3. The International Finance Corporation (IFC), which provides both loan and equity finance for business ventures in developing countries.

As Third World Debt gets worse, the World Bank (along with the IMF) tends to adopt a macro-economic perspective. For instance, it enforces adjustment policies that are intended to balance heavily indebted countries’ payments. The World Bank advises those countries that have to undergo the IMF’s therapy on such matters as how to reduce budget deficits, round up savings, enduce foreign investors to settle within their borders, or free prices and exchange rates.
loan of 1994 foiled by the population. Intended to finance the Arun III hydroelectric project in the country’s eastern parts, this loan came with 44 conditions imposed by the World Bank! Faced with a powerful popular movement against this project, the World Bank finally gave up. Then he elucidated the current composition of Nepal’s debt. The country owes 63% of its public debts to external creditors, mainly the international financial institutions. The main creditor is the World Bank, followed by the Asian Development Bank (ADB). What these two organizations grant to Nepal is not free aid. For example, Nepal was granted loans following the devastating earthquakes of April and May 2015. As for bilateral creditors, the most important is Japan through its investment bank, the Japan Bank for International Cooperation.

Tsutomu Teramoto, member of ATTAC-CADTM Japan, presented the situation in his country. Since 2012, Shinzo Abe’s right-wing government has been ruling Japan. Recently Abe became remarkably close to Donald Trump, the new US President, despite the fact that he has withdrawn from the free trade agreement known as the Trans-Pacific Partnership (TPP). A remarkable feature of Shinzo Abe’s mandate was his economic policy called “Abenomics” (a portmanteau of two words: “Abe” and “Economics”), which was implemented to sustain Japan’s economic prowess threatened by China’s growing power. This policy permits attacks on labor laws and curbs on social expenditure. The profits of large firms are on the rise. So are unemployment and inequality. Currently, the prospects are gloomy: an economic crisis looms in the near future. Tsutomu went on to discuss Japan’s trade policy: since the US has withdrawn from the TPP, Abe is now trying to expedite the Regional Comprehensive Economic Partnership (RCEP) with countries in South Asia, Southeast Asia and Oceania. Japan wants India’s participation for restraining China’s importance in the Indian economy and in the region. At the same time, Shinzo Abe implements disturbing nationalist and military policies and encourages xenophobia. In 2015, the government authorized external interventions by the armed forces. Since July 2016 this has allowed Japan to intensify its army’s role in South Sudan. A new US military base is under construction on Okinawa Island, despite local opposition.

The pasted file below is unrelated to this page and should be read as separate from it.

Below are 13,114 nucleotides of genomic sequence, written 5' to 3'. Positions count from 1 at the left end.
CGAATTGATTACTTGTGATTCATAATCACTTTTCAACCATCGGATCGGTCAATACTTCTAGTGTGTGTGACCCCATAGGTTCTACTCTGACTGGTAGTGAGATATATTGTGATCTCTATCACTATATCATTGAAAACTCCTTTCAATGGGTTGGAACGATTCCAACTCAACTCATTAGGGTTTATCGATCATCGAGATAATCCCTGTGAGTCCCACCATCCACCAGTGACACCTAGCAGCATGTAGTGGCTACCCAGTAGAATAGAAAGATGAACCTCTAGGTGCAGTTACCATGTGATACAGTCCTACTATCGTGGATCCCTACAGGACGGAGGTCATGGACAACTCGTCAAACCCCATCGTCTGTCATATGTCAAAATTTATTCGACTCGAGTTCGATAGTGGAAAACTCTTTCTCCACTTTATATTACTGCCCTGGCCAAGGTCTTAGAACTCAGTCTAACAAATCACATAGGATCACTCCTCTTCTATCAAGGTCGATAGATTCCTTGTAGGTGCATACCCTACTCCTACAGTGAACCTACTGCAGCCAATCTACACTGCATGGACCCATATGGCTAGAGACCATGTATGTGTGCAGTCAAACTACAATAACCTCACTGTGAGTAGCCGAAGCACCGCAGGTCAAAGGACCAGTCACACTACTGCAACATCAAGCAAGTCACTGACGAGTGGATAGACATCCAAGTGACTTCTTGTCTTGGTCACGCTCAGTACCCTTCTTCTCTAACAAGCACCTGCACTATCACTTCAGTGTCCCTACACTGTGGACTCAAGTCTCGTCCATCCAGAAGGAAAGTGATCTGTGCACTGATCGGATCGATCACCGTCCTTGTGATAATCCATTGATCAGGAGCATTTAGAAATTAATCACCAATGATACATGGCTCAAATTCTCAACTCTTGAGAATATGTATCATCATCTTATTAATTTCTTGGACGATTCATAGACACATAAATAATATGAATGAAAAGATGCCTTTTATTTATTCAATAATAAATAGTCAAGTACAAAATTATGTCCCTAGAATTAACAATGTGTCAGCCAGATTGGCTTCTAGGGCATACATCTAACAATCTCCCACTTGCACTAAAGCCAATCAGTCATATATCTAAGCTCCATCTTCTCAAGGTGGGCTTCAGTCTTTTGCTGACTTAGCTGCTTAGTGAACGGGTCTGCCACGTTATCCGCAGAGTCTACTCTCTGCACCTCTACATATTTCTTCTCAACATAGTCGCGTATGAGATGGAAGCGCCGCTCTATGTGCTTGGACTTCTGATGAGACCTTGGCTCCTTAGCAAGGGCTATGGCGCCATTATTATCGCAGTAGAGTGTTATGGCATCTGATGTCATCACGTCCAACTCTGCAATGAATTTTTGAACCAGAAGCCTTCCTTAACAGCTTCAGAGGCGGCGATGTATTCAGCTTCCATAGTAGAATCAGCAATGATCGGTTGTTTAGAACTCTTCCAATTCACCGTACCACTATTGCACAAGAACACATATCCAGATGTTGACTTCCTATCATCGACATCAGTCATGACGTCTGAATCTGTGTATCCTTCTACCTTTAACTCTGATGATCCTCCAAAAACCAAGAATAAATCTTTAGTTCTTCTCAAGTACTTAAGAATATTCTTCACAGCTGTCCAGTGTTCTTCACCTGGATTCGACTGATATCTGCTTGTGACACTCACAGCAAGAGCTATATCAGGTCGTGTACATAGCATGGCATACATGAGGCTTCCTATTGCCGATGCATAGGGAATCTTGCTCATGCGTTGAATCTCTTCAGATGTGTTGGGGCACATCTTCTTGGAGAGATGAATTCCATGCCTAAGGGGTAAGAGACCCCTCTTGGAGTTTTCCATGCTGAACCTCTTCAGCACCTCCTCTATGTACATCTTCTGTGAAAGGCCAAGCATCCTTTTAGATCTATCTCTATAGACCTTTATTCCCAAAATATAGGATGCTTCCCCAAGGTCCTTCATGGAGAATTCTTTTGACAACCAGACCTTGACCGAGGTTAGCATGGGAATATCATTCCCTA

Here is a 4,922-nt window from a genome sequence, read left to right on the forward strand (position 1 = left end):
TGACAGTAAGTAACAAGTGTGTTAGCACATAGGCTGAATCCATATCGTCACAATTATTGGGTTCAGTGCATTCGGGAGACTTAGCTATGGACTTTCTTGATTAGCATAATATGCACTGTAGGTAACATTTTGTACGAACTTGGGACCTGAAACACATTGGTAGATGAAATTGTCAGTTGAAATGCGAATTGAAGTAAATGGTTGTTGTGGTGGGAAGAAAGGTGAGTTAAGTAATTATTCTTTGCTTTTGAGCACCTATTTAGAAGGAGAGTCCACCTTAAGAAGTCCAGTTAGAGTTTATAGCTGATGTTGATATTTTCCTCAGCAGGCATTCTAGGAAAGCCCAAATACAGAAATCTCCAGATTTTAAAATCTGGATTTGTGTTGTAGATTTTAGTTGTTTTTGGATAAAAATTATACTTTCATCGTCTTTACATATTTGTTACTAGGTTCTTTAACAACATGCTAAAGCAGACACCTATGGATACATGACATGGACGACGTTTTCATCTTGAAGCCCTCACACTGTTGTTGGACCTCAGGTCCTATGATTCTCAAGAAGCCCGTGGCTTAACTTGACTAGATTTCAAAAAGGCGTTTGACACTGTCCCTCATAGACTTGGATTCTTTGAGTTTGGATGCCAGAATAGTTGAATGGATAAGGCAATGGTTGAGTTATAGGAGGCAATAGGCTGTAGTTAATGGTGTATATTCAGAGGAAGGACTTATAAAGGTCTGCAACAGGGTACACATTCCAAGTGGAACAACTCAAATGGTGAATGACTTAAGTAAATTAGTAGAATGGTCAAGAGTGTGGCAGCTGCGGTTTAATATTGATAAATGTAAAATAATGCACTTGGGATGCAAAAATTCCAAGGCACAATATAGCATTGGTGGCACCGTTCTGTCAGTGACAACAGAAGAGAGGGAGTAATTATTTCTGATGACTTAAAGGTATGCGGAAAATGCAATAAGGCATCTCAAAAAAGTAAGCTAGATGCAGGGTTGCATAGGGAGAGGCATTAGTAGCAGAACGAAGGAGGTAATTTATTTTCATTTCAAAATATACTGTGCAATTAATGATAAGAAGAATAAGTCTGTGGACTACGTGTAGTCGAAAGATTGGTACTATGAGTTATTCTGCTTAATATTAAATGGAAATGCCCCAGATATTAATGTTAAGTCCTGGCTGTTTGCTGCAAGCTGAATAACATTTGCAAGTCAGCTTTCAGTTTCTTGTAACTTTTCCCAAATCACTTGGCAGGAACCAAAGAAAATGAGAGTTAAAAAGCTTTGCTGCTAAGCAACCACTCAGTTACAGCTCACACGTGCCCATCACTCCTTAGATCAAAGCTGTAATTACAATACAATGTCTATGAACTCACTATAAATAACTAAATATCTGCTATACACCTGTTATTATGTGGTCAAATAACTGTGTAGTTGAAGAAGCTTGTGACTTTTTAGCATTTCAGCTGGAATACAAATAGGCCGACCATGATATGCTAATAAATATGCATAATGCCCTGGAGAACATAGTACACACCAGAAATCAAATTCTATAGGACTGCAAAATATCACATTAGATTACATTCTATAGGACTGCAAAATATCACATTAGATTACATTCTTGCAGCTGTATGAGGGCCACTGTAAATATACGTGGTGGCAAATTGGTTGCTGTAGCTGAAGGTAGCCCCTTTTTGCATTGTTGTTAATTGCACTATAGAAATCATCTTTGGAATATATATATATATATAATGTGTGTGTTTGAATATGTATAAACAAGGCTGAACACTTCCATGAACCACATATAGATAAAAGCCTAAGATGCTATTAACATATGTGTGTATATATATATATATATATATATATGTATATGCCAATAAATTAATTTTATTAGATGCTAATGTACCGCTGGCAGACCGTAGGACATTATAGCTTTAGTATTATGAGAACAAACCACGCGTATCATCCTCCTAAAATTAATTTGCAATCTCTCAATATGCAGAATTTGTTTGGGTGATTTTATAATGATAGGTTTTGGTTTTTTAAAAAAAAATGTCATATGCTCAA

Japan is one of the largest Southern states’ creditors and invests heavily in infrastructure projects and megaprojects, such as nuclear power plants. For the government, investment in infrastructure projects yields visible short term results, unlike those in the areas of health and education which are thus neglected.

With a public debt of more than 200% of GDP GDP
Gross Domestic Product
Gross Domestic Product is an aggregate measure of total production within a given territory equal to the sum of the gross values added. The measure is notoriously incomplete; for example it does not take into account any activity that does not enter into a commercial exchange. The GDP takes into account both the production of goods and the production of services. Economic growth is defined as the variation of the GDP from one period to another.
(a debt of about $ 10 trillion), Japan has beaten all debt records. The Central Bank Central Bank The establishment which in a given State is in charge of issuing bank notes and controlling the volume of currency and credit. In France, it is the Banque de France which assumes this role under the auspices of the European Central Bank (see ECB) while in the UK it is the Bank of England.

has repurchased most of the securities held by foreign banks, so that the domestic creditors hold almost all of the public debt.

Students’ private debts are a major problem, bearing witness to the poor economic situation. Half of the students have a debt that averages $ 30,000 per student, payable Payable A sum of money that one person (debtor) or group of people owes to another (creditor). over 20 or 30 years. This phenomenon is all the more serious because employment prospects are scarce. The students are penalized for any default in debt repayment. For example, banks block their accounts or deny them mortgage Mortgage A loan made against property collateral. There are two sorts of mortgages: